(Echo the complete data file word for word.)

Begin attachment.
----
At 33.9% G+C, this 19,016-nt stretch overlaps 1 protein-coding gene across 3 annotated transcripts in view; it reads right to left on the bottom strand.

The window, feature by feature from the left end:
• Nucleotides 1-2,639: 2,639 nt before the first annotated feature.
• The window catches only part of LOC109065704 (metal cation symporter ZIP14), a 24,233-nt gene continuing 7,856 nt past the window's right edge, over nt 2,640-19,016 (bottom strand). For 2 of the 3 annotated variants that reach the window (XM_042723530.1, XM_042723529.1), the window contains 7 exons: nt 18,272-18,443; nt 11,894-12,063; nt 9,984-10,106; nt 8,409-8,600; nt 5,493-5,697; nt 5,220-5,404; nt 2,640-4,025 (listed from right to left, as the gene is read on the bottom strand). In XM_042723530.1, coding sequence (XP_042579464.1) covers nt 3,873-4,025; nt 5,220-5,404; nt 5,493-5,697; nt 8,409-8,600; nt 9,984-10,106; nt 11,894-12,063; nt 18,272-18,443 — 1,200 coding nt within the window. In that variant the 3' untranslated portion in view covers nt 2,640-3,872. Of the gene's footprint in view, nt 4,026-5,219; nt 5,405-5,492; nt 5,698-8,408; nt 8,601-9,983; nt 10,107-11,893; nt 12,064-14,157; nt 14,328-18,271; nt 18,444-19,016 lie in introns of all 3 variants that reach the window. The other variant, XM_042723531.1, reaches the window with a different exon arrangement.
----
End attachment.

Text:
At 33.9% G+C, this 19,016-nt stretch overlaps 1 protein-coding gene across 3 annotated transcripts in view; it reads right to left on the bottom strand.

The window, feature by feature from the left end:
• Nucleotides 1-2,639: 2,639 nt before the first annotated feature.
• The window catches only part of LOC109065704 (metal cation symporter ZIP14), a 24,233-nt gene continuing 7,856 nt past the window's right edge, over nt 2,640-19,016 (bottom strand). For 2 of the 3 annotated variants that reach the window (XM_042723530.1, XM_042723529.1), the window contains 7 exons: nt 18,272-18,443; nt 11,894-12,063; nt 9,984-10,106; nt 8,409-8,600; nt 5,493-5,697; nt 5,220-5,404; nt 2,640-4,025 (listed from right to left, as the gene is read on the bottom strand). In XM_042723530.1, coding sequence (XP_042579464.1) covers nt 3,873-4,025; nt 5,220-5,404; nt 5,493-5,697; nt 8,409-8,600; nt 9,984-10,106; nt 11,894-12,063; nt 18,272-18,443 — 1,200 coding nt within the window. In that variant the 3' untranslated portion in view covers nt 2,640-3,872. Of the gene's footprint in view, nt 4,026-5,219; nt 5,405-5,492; nt 5,698-8,408; nt 8,601-9,983; nt 10,107-11,893; nt 12,064-14,157; nt 14,328-18,271; nt 18,444-19,016 lie in introns of all 3 variants that reach the window. The other variant, XM_042723531.1, reaches the window with a different exon arrangement.